* IIRC, the worst public sector offender in Britain was the NHS. The worst private sector employees (and worse than the NHS) were call centres.

Francis: IIRC, the worst public sector offender in Britain was the NHS. The worst private sector employees (and worse than the NHS) were call centres.

I remember that too: it seemed fairly clear that if you spend your working days in an environment with a high proportion of sick people, you will very likely take a higher proportion of sick days.

Same deal with call centres: employees work in very large very air-conditioned rooms and are discouraged from calling in sick for every "little sniffle". One employee with a "little sniffle" will therefore pass their germs on via the air conditioning to as many as a thousand other employees.

The other factor for sick days seemed to be long hours/low pay/stressful work, which also fits for NHS employees and call centre employes.

From what the fellow said upthread, skilled workers who enjoy their work will opt for government employment rather than private sector even if the private sector can pay more for three factors:

1. Public service: wanting to feel that their skills are doing some general good rather than just contributing to private wealth

1.5 Related to 1, but not identical: preferring to use their skills in the kind of work the public sector does than in the private sector (for example, a scientist interested in pure research of the sort that only government grants fund, or a teacher who wants to teach in a sector that private education doesn't operate in)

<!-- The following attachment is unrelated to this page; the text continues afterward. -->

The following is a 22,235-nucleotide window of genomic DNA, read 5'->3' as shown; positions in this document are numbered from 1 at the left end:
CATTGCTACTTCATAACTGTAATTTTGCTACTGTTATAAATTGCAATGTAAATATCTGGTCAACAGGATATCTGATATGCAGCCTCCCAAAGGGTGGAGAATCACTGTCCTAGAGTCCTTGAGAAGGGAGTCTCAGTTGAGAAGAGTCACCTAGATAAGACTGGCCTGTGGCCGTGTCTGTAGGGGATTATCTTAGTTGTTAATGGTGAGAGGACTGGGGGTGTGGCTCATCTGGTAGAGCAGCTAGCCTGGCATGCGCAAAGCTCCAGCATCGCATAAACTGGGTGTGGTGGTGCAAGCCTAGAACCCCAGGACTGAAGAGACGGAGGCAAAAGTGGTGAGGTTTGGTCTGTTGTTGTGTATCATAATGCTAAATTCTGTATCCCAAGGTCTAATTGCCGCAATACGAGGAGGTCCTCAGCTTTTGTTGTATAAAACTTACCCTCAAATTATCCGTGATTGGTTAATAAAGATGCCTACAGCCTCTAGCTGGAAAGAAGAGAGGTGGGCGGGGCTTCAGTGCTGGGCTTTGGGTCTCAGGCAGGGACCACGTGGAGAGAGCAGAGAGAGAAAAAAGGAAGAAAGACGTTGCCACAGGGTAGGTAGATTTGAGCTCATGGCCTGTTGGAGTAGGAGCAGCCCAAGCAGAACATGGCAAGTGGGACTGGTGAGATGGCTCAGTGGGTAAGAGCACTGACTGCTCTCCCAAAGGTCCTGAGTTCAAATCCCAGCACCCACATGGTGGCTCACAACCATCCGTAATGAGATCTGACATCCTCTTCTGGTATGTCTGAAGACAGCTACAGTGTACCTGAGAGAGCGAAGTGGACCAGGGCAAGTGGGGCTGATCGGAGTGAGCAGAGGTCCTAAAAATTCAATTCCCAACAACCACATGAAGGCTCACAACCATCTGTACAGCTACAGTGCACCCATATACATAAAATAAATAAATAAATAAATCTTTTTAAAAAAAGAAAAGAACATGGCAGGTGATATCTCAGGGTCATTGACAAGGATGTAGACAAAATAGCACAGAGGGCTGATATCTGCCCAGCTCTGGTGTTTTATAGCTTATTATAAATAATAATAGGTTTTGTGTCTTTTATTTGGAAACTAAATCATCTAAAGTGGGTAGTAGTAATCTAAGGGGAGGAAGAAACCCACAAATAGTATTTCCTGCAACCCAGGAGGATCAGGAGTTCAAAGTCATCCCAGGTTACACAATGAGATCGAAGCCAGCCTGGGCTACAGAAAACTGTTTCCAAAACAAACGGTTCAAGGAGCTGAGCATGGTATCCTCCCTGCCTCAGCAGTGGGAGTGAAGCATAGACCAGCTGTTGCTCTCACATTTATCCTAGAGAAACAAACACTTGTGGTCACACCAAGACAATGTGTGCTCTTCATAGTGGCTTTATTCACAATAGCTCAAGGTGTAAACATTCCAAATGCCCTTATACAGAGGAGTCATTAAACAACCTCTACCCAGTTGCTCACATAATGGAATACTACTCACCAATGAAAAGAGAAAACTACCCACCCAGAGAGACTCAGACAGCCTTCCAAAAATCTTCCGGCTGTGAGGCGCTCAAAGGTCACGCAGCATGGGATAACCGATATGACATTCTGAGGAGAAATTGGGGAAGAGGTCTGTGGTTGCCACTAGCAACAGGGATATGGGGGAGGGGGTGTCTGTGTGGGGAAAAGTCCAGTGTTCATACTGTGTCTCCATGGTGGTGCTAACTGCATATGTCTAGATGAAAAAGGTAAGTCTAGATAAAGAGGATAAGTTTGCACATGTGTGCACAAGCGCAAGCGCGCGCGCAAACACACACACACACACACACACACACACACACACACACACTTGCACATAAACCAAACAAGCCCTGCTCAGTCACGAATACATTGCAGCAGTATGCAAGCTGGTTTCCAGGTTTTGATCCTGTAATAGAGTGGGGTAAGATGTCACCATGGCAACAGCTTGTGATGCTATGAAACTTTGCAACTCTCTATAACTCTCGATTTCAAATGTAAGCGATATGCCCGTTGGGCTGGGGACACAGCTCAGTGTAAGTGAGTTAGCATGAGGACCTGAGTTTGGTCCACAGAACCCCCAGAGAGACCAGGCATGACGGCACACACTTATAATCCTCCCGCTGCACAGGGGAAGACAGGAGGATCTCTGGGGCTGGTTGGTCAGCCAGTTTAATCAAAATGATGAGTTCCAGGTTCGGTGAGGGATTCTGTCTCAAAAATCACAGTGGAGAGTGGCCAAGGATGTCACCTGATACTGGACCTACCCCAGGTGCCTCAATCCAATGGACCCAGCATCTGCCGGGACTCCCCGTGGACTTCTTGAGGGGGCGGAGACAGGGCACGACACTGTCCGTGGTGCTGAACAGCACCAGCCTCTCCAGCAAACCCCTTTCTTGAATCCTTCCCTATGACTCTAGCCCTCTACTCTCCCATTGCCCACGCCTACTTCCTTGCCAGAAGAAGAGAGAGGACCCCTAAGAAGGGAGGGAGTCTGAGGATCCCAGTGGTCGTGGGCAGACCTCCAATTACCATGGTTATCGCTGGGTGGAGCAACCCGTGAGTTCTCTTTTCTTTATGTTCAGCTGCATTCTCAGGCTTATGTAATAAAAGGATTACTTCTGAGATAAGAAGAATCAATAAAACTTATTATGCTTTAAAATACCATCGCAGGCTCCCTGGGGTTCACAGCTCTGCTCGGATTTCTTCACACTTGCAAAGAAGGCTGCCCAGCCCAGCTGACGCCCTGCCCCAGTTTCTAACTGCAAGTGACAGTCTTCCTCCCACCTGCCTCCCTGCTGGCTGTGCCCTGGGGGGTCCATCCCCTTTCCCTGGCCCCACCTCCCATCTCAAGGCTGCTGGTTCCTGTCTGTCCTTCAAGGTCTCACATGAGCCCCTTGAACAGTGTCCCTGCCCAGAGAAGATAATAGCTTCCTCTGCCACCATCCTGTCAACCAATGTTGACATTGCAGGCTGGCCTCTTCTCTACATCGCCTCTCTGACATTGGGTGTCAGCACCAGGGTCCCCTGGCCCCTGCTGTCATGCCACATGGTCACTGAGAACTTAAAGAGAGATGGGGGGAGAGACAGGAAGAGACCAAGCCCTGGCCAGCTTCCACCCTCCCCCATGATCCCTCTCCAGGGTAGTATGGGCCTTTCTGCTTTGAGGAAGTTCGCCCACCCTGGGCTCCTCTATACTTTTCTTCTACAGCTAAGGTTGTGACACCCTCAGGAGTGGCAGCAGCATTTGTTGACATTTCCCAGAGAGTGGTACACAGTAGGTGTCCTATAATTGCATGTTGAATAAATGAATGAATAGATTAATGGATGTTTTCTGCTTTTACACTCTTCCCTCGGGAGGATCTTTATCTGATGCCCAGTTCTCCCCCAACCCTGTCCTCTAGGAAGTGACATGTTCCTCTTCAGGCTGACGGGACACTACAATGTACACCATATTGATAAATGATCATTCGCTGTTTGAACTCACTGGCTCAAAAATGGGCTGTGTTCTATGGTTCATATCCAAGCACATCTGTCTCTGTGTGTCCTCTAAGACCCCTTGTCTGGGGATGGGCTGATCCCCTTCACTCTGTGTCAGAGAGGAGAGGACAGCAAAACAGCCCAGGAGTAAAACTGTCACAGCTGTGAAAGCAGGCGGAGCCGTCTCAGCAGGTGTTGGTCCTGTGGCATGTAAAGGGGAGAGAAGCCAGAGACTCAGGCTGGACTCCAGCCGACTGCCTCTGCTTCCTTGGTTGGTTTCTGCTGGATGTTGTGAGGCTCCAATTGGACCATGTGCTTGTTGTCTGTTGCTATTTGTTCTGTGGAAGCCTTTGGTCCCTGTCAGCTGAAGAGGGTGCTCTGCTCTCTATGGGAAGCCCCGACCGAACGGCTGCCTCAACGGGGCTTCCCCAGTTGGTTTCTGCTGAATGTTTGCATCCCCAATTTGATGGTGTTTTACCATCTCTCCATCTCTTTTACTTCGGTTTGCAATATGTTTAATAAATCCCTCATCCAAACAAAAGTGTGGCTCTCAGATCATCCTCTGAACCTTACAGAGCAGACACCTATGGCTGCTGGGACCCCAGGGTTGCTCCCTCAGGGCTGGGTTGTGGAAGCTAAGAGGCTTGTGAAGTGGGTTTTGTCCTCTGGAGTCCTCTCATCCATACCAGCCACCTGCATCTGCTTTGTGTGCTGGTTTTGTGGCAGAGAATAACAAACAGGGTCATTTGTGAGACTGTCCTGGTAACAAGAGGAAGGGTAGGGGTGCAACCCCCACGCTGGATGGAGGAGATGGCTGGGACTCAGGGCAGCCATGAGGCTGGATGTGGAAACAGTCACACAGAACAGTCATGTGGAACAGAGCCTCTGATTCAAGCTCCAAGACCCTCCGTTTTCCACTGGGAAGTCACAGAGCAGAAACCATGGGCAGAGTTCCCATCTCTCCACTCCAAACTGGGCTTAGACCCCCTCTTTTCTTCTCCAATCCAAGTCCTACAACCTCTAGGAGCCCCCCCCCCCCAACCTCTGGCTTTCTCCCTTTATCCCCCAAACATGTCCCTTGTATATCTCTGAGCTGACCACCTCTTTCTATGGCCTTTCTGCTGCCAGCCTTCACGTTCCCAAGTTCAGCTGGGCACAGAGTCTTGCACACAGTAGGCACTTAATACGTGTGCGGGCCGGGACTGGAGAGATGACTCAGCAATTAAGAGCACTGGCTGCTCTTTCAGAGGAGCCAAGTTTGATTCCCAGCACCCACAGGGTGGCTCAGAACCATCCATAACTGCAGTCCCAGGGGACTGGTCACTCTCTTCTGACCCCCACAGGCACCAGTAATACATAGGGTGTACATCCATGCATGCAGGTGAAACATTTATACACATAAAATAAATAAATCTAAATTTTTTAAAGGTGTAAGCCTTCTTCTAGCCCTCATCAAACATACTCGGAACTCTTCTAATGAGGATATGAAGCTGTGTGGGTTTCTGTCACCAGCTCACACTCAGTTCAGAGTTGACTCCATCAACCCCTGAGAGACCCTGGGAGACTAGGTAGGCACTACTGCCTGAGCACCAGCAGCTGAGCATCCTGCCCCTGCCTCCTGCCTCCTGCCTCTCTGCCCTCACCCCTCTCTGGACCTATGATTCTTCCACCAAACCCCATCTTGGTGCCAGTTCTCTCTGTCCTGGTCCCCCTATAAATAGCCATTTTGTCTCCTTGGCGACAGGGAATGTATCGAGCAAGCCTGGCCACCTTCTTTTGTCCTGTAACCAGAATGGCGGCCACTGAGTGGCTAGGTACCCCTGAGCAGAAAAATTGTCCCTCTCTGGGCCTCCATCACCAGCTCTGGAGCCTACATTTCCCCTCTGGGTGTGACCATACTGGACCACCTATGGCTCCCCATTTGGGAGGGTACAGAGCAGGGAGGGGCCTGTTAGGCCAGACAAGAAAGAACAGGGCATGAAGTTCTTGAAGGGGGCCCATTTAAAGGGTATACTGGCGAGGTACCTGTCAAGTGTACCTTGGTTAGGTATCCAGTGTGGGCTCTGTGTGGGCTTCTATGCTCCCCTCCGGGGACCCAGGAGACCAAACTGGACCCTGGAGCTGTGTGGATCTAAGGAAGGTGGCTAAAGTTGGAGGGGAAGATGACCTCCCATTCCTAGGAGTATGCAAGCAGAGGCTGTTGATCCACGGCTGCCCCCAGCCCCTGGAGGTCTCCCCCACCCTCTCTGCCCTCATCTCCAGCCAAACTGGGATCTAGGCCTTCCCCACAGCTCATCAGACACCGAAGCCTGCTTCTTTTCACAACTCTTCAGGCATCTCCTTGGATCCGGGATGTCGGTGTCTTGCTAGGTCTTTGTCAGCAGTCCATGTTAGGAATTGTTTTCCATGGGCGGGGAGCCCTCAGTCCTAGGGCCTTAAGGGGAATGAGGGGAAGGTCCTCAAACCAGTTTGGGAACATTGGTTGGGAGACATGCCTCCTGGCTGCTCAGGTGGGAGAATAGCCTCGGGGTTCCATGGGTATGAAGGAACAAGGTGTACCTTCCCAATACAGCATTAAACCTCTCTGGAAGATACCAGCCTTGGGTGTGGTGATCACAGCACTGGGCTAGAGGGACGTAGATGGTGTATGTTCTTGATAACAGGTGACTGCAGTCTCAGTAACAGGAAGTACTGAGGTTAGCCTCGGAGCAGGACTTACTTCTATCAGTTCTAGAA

2. Job security: this applies less now than it did once, but in general someone who opts for a career in government work would find themselves less likely to be made redundant or sacked arbitrarily than someone in the private sector

3. Reliable pension: this applies less now than it did once, but certainly used to be a factor in people thinking long term.

It would be a mistake to disregard 1 (and certainly 1.5) as an inconsiderable factors: for many government workers, 1 and 1.5 were the deciding factors, and 2 and 3 were regarded as compensation for the public sector paying less.

I'm really considering looking at government work once I finish my engineering degree, because the kinds of work I do at my internship, while interesting enough, isn't really what I want to be doing. For infrastructure work and planning, specifically. Most private engineering companies focus from project to project, at projects created by local, state, and federal governments.

LeftTurn: "I think about the people here and hope for the best for them on a daily basis, even on the days when I don't have a chance to comment."

Yeah, I feel the same way.

Hilzoy: Your hugs are very corny, but nice.

This is a very frustrating time and what scares me is people like Krugman saying it's just the beginning.

I don't want anyone thinking we are destitude, but we are in a major penny-pinching mode. And it's putting a lot of stress on the homefront and my wife, as she's not used to playing the role of breadwinner.

Thank goodness we can still laugh. Somebody at work just said something very stupid about nothing in particular and we all let out a big belly laugh.

Thanks.

Well, I am certainly not alone.